If you want to know, what could you find in a good party, or what should you pack for a roadtrip to Russia or are you hipster enough, our game will give you an answer, but you will have to wait until we finish the full version :) For now you can build a tower made of pictures of festival goodies – correct answers for our first question. In case, that you can’t see the picture, don’t worry, you can try to make a tower for your perfect festival again.

How does it work?
Clicking on a button with a correct answer for what you need on a festival will change to a perfect picture (picture is more memorable), from answer to answer your tower will be higher and higher and what now? You learned new words. Congratulations!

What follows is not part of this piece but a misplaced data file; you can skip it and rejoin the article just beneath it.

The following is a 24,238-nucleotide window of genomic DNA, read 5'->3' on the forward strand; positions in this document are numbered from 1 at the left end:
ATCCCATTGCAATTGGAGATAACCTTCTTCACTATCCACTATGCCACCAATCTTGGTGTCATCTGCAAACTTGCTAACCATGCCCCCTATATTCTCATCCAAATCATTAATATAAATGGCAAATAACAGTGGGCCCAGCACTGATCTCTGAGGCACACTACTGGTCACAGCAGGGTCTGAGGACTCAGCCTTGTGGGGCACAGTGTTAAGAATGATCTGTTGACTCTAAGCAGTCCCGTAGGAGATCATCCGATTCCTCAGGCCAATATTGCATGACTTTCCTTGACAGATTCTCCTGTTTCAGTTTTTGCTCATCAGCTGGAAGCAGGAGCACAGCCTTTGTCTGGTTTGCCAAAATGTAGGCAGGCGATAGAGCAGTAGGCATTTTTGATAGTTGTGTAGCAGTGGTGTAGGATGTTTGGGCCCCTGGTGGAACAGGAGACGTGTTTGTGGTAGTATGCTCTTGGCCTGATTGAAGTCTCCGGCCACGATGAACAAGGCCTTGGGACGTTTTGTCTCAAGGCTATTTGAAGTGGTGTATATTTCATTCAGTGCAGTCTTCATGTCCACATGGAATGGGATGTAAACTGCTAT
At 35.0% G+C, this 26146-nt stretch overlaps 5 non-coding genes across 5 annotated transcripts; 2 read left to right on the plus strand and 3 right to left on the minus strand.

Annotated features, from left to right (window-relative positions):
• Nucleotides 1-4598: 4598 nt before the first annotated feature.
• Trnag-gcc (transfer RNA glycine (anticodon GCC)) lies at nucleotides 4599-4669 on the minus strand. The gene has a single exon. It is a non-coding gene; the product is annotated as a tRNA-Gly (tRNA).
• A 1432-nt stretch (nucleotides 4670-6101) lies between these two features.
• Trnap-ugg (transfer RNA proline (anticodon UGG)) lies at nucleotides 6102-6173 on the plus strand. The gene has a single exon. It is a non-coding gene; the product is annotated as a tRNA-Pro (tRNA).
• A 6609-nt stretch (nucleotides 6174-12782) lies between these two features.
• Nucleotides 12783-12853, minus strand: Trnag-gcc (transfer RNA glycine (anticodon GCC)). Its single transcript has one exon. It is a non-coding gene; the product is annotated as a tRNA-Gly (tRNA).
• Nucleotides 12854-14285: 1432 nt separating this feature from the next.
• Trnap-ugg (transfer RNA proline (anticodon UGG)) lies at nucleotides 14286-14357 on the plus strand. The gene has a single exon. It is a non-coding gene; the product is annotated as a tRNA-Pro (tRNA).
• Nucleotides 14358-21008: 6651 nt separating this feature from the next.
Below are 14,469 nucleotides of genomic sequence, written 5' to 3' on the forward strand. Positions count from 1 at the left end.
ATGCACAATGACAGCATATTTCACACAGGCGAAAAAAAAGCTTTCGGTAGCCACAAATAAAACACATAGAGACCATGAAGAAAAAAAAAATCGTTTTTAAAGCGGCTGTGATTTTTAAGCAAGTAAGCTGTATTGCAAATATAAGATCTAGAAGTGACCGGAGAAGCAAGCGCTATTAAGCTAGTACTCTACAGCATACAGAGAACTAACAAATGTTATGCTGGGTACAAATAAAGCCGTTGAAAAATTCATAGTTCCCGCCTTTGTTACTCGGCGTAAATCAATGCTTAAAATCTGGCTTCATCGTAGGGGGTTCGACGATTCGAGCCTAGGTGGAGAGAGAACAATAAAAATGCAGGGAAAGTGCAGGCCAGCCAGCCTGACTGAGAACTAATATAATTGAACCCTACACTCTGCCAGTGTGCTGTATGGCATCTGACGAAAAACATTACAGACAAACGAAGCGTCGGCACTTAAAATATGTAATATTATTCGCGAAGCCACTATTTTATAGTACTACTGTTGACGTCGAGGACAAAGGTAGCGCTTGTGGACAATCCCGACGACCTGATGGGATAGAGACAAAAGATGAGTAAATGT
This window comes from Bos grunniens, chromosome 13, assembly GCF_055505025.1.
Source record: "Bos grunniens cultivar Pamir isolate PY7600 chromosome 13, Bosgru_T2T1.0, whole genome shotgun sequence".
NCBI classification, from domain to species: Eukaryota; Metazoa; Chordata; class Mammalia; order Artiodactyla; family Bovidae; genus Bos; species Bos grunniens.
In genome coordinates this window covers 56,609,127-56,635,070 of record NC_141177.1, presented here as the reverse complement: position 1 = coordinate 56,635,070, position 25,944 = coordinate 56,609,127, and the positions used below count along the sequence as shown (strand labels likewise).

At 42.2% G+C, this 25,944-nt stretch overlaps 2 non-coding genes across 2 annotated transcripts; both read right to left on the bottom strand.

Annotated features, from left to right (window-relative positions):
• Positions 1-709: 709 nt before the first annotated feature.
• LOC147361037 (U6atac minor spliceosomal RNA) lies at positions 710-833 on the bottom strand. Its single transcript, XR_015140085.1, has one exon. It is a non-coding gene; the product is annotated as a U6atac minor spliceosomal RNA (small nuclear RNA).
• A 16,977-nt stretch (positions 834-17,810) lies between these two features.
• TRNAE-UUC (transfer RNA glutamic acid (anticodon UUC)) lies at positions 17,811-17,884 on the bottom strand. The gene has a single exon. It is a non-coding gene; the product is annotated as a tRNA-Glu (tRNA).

Wrong choice will disrupt your tower, but you can try to build your tower again.


Download the playable Android prototype right now and get hyped for the full version :)


We all had a great fun at the jam and would like to thank the guys from Mlady Pes for organizing such a wonderful event. Thanks also to everyone who participated, it was a great time and we are looking forward for to seeing you all again! And now excuse us, we have to finish our game :)

Testing the technological capabilities